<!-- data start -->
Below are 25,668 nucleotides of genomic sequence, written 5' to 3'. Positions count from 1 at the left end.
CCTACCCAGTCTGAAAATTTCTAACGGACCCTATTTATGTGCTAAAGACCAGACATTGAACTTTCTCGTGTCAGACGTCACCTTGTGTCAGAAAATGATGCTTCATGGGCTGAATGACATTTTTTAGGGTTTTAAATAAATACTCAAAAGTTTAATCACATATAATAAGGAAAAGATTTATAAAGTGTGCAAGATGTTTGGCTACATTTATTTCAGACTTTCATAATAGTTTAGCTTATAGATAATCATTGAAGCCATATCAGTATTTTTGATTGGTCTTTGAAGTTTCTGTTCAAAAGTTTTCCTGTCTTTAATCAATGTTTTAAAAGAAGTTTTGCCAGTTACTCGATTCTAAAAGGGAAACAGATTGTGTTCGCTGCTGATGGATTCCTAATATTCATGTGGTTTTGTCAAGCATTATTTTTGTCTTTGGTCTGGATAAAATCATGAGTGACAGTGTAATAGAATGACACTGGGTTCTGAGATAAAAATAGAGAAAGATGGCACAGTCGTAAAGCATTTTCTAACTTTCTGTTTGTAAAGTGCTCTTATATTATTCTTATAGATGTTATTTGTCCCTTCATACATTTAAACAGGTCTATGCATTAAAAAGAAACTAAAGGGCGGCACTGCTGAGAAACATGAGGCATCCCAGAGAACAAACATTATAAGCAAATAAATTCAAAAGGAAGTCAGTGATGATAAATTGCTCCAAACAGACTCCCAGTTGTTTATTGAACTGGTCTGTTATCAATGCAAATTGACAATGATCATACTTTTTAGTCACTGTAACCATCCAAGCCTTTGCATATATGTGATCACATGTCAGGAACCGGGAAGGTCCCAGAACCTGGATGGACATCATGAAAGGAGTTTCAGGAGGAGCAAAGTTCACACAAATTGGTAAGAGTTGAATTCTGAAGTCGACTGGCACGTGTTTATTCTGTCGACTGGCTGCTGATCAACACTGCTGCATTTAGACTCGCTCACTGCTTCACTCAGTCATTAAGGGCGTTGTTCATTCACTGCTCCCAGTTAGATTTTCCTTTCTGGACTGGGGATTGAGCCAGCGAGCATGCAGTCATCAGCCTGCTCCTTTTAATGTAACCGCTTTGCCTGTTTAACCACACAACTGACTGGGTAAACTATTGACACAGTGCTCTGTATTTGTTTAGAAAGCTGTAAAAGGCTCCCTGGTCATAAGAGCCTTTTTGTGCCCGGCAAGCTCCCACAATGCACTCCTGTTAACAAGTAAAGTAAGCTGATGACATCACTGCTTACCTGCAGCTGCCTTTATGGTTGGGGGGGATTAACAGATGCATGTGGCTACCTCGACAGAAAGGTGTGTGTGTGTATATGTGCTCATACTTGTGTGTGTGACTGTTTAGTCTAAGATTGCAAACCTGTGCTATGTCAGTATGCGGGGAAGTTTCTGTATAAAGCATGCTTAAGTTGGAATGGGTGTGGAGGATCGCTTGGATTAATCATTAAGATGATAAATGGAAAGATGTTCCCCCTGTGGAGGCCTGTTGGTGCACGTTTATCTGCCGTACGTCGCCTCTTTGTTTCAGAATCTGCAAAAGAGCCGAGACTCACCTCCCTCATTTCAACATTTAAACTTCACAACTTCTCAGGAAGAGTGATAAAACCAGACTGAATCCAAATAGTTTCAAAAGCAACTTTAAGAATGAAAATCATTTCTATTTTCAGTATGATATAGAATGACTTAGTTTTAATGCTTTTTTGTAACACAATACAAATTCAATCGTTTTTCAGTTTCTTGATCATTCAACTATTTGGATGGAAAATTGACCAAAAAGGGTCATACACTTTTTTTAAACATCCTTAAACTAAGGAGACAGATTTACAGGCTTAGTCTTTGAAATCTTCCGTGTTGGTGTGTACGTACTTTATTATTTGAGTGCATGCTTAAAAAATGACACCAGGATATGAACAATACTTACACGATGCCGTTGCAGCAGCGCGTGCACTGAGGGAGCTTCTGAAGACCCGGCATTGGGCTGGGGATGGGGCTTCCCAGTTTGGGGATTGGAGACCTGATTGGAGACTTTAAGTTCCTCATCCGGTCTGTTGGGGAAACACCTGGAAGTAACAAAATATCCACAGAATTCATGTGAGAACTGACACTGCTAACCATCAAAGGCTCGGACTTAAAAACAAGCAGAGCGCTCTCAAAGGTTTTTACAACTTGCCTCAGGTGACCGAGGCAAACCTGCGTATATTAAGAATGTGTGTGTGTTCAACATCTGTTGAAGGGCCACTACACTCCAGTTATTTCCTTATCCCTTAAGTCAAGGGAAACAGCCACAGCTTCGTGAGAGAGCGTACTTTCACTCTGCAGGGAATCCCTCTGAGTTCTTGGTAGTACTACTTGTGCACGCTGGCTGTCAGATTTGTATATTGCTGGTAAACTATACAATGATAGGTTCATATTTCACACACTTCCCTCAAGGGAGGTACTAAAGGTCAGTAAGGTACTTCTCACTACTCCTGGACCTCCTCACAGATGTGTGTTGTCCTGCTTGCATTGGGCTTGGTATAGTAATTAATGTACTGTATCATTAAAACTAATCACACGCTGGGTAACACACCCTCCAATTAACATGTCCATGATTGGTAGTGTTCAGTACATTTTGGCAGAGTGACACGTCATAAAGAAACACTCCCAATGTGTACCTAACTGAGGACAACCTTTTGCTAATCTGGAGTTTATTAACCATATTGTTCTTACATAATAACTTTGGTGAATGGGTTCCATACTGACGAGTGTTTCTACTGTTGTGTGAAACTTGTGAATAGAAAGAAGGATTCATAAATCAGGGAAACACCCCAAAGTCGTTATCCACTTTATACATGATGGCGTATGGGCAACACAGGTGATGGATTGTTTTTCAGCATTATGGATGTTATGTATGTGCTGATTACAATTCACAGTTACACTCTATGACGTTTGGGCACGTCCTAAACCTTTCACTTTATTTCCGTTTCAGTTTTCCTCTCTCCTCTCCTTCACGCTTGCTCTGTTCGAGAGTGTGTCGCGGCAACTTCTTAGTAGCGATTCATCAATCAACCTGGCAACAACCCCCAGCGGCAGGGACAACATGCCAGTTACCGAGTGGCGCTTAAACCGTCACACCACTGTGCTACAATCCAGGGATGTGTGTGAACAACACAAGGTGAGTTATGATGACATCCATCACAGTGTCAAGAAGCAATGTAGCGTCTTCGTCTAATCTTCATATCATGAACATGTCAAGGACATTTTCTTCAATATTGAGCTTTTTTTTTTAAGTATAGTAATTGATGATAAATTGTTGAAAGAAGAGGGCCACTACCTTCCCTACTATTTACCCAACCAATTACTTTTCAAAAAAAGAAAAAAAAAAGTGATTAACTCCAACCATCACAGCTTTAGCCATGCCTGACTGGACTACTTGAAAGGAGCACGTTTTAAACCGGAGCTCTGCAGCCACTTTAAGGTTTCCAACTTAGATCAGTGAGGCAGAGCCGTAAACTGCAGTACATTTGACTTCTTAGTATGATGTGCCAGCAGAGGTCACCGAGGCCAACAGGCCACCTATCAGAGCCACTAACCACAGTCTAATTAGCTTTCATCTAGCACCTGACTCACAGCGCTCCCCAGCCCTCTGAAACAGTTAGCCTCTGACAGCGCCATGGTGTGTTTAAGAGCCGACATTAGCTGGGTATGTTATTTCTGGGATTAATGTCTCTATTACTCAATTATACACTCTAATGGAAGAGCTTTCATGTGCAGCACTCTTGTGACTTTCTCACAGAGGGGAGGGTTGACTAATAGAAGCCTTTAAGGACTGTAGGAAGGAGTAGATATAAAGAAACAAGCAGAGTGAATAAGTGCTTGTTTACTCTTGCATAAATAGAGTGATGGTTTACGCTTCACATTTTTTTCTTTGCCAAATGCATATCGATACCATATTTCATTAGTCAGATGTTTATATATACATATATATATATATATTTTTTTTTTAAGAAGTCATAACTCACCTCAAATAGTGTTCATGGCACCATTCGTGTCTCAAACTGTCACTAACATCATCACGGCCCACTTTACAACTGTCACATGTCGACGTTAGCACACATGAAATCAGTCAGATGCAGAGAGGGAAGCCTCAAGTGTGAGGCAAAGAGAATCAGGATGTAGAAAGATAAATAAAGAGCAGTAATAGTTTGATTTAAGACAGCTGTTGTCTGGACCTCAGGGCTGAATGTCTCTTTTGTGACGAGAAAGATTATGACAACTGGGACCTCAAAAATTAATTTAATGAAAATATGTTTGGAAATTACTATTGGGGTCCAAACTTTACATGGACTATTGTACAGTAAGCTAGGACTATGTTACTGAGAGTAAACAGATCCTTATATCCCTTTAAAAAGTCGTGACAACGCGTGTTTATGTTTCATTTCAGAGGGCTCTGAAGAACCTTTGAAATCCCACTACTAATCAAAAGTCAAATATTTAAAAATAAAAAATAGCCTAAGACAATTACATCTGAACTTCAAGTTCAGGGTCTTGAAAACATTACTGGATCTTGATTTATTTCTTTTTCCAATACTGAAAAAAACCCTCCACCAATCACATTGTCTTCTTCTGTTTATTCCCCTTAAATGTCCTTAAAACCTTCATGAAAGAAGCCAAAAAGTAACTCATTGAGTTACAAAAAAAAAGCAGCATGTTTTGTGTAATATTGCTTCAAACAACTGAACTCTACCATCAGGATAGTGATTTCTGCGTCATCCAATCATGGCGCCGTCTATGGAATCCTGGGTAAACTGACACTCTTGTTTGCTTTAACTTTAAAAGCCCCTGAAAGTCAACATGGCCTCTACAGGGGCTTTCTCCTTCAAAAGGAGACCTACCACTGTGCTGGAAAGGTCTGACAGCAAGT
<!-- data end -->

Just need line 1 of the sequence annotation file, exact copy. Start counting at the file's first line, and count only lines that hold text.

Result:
Below are 25,668 nucleotides of genomic sequence, written 5' to 3'. Positions count from 1 at the left end.